Canopy Children’s Solutions announce new Mental Health Program with Madison County Schools
JACKSON, Miss. (WLBT) - A mental health crisis happening across the country is leading Canopy Children’s Solutions in Mississippi to partner with Madison County Schools to address some of the issues students and parents face every day.
”We have to meet our children where they are. And that is with that phone. It just is. So when we have providers that recognize that and want to take that to the next level, and when we have schools that see that and know, let’s capitalize on this, and let’s use this in a way to bring hope and to bring help and positivity to our children,” CEO of Canopy Children’s Solutions, John Damon, said.
With just a tap of a finger, your child in the Madison County School District will have access to help regarding their mental health within minutes.
“We have to meet our children where they are. And that is with that phone,” Executive Director of the Mississippi Department of Mental Health, Wendy Bailey, explained.
Canopy Children’s Solutions created an app called Canopy Anywhere, that would allow students to download and be prompted to take a mental health survey throughout the year -- so experts can give resources and help effectively.
“This technology will screen children under the most powerful emotion that we just talked about in the planet, which is hope. And what we will do it was then triage them into kind of primary, secondary and tertiary needs,” Damon said.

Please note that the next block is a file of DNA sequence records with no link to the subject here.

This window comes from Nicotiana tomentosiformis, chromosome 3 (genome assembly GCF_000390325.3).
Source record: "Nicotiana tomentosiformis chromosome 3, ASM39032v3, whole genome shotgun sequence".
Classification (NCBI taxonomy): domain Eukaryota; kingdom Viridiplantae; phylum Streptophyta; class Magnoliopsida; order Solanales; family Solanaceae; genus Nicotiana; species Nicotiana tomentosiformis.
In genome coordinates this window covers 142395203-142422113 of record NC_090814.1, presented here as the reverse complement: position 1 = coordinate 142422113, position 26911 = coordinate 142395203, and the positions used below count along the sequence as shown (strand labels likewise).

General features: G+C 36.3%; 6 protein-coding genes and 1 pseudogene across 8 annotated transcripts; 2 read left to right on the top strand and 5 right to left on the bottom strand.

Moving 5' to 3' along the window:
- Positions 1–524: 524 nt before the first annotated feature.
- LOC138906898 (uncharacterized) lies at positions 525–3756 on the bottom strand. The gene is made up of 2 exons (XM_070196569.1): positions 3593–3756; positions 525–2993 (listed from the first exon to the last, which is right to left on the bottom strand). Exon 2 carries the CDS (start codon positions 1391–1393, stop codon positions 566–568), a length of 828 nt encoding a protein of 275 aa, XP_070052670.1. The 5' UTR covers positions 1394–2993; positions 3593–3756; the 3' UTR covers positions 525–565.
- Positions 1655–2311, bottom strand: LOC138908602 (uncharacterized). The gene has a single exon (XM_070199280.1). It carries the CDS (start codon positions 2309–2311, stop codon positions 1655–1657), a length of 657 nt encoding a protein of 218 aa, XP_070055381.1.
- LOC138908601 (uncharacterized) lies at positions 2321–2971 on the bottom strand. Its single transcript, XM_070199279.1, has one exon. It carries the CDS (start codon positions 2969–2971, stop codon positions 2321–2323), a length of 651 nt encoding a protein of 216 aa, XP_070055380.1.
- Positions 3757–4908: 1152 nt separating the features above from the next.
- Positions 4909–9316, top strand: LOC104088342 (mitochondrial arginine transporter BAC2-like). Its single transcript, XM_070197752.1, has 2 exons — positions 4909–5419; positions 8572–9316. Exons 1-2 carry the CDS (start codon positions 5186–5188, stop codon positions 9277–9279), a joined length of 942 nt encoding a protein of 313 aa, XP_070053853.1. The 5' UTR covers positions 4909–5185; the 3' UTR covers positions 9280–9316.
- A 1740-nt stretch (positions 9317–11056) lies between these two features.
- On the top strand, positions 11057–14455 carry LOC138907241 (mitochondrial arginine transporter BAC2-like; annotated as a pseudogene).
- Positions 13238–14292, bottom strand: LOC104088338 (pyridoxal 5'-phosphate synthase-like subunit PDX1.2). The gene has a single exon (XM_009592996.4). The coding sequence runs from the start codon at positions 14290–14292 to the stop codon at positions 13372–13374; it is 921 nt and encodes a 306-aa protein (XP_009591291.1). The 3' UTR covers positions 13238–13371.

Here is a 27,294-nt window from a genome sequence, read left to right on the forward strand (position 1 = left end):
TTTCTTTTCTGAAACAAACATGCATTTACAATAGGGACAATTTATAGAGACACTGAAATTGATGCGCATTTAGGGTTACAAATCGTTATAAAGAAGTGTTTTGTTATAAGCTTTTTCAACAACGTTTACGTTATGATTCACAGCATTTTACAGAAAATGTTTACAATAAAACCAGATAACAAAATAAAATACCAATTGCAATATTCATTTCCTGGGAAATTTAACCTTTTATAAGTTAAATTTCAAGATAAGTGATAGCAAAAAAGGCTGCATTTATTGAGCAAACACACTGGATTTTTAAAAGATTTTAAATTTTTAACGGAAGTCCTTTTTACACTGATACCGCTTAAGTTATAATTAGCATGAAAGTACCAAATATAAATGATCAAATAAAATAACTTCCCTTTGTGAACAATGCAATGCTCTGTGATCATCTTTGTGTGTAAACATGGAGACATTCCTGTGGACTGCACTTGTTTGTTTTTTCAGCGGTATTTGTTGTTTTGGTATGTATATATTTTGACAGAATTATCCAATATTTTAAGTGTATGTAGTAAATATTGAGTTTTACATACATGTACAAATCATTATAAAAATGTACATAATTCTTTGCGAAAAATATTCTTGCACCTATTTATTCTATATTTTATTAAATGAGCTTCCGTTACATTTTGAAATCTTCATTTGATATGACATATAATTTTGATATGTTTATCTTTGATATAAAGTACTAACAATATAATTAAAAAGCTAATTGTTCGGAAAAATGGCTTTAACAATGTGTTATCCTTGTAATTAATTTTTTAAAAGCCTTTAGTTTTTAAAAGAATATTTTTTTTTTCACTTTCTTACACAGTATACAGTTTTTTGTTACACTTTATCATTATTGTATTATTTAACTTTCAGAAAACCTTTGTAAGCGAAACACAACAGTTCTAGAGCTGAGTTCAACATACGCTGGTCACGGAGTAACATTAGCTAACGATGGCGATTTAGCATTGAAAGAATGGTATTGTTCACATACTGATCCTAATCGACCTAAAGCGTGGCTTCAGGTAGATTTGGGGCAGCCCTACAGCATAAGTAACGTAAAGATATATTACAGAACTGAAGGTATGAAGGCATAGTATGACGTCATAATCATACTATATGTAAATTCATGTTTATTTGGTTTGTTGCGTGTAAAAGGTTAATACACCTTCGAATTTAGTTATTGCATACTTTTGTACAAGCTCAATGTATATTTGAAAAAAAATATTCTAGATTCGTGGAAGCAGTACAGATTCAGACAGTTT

But the program isn’t just for your students, you will be able to opt-into the program as well.
“Sometimes you will see that when a child is reaching a critical level, there are some factors that may be going on at home, that a family is struggling with; whether it’s their finances, whether it is a language barrier, whether they’re having food shortages,” Director of Education Solutions with Canopy, Sean Brewer, said. “We have a team and a program that’s there for free to intervene and try to help those families where they are attached to services to help support them and bringing the overall health of the family unit up while we’re supporting the mental health of the child.”
Madison County Schools Superintendent Charlotte Seals said the program is something she knows her students need.
“Our students are under a lot of stress, anxiety, and then pressures from just society in general. They’re so much bigger now because of social media and things like that,” Seals said.
Seals added that she believe her students academic achievements will be impacted as well as a result.
“It’s becoming more and more relevant for students to have academic success, they’ve got to be healthy mentally and physically. And so we want to make sure that all of our students are equipped with the resources that they need,” Seals explained.
Brewer said the program could make parents, teachers and students feel safer while on school grounds.
“I think educators could and should feel a little safer about the environment and the climate of their of their school and their campus by having this asset as students accessing because we’re monitoring behind the scenes. These individuals that have perpetrated these terrible things in various locations across the country is evident, it’s easy to see, it’s well documented. So if we have a way to try to identify really low hope, early in the process, provide some help and resource and alert to this situation, maybe we can be a part of preventing some of those things,” Brewer explained.
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